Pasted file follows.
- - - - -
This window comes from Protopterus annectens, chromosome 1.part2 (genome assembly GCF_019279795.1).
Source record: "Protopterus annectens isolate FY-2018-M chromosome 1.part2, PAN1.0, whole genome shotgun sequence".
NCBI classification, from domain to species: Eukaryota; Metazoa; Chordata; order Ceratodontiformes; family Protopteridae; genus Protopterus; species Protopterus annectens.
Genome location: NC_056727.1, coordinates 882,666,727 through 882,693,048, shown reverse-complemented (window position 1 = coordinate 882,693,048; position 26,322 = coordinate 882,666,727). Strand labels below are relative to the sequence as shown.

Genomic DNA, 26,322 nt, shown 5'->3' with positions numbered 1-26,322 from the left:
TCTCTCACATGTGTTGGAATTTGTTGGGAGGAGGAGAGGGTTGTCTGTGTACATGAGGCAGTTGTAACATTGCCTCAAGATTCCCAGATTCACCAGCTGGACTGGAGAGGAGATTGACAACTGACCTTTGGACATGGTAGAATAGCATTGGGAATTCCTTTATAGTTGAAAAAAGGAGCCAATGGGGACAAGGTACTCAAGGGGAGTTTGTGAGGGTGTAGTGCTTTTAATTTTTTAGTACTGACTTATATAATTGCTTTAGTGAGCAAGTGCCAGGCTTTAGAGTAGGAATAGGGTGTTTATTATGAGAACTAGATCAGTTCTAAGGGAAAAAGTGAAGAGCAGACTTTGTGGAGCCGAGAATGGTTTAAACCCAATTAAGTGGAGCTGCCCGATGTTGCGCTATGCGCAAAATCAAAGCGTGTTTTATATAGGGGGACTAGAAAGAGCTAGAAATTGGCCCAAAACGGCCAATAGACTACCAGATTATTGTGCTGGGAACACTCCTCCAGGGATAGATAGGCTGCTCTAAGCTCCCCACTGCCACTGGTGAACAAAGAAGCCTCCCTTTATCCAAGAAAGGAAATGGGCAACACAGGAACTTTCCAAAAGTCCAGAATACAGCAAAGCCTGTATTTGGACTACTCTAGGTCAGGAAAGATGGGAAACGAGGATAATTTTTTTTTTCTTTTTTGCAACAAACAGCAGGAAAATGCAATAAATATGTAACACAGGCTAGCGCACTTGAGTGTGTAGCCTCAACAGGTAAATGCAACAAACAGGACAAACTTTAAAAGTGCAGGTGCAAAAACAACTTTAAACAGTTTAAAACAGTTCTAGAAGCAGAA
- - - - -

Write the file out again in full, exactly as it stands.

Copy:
This window comes from Protopterus annectens, chromosome 1.part2 (genome assembly GCF_019279795.1).
Source record: "Protopterus annectens isolate FY-2018-M chromosome 1.part2, PAN1.0, whole genome shotgun sequence".
NCBI classification, from domain to species: Eukaryota; Metazoa; Chordata; order Ceratodontiformes; family Protopteridae; genus Protopterus; species Protopterus annectens.
Genome location: NC_056727.1, coordinates 882,666,727 through 882,693,048, shown reverse-complemented (window position 1 = coordinate 882,693,048; position 26,322 = coordinate 882,666,727). Strand labels below are relative to the sequence as shown.

Genomic DNA, 26,322 nt, shown 5'->3' with positions numbered 1-26,322 from the left:
TCTCTCACATGTGTTGGAATTTGTTGGGAGGAGGAGAGGGTTGTCTGTGTACATGAGGCAGTTGTAACATTGCCTCAAGATTCCCAGATTCACCAGCTGGACTGGAGAGGAGATTGACAACTGACCTTTGGACATGGTAGAATAGCATTGGGAATTCCTTTATAGTTGAAAAAAGGAGCCAATGGGGACAAGGTACTCAAGGGGAGTTTGTGAGGGTGTAGTGCTTTTAATTTTTTAGTACTGACTTATATAATTGCTTTAGTGAGCAAGTGCCAGGCTTTAGAGTAGGAATAGGGTGTTTATTATGAGAACTAGATCAGTTCTAAGGGAAAAAGTGAAGAGCAGACTTTGTGGAGCCGAGAATGGTTTAAACCCAATTAAGTGGAGCTGCCCGATGTTGCGCTATGCGCAAAATCAAAGCGTGTTTTATATAGGGGGACTAGAAAGAGCTAGAAATTGGCCCAAAACGGCCAATAGACTACCAGATTATTGTGCTGGGAACACTCCTCCAGGGATAGATAGGCTGCTCTAAGCTCCCCACTGCCACTGGTGAACAAAGAAGCCTCCCTTTATCCAAGAAAGGAAATGGGCAACACAGGAACTTTCCAAAAGTCCAGAATACAGCAAAGCCTGTATTTGGACTACTCTAGGTCAGGAAAGATGGGAAACGAGGATAATTTTTTTTTTCTTTTTTGCAACAAACAGCAGGAAAATGCAATAAATATGTAACACAGGCTAGCGCACTTGAGTGTGTAGCCTCAACAGGTAAATGCAACAAACAGGACAAACTTTAAAAGTGCAGGTGCAAAAACAACTTTAAACAGTTTAAAACAGTTCTAGAAGCAGAA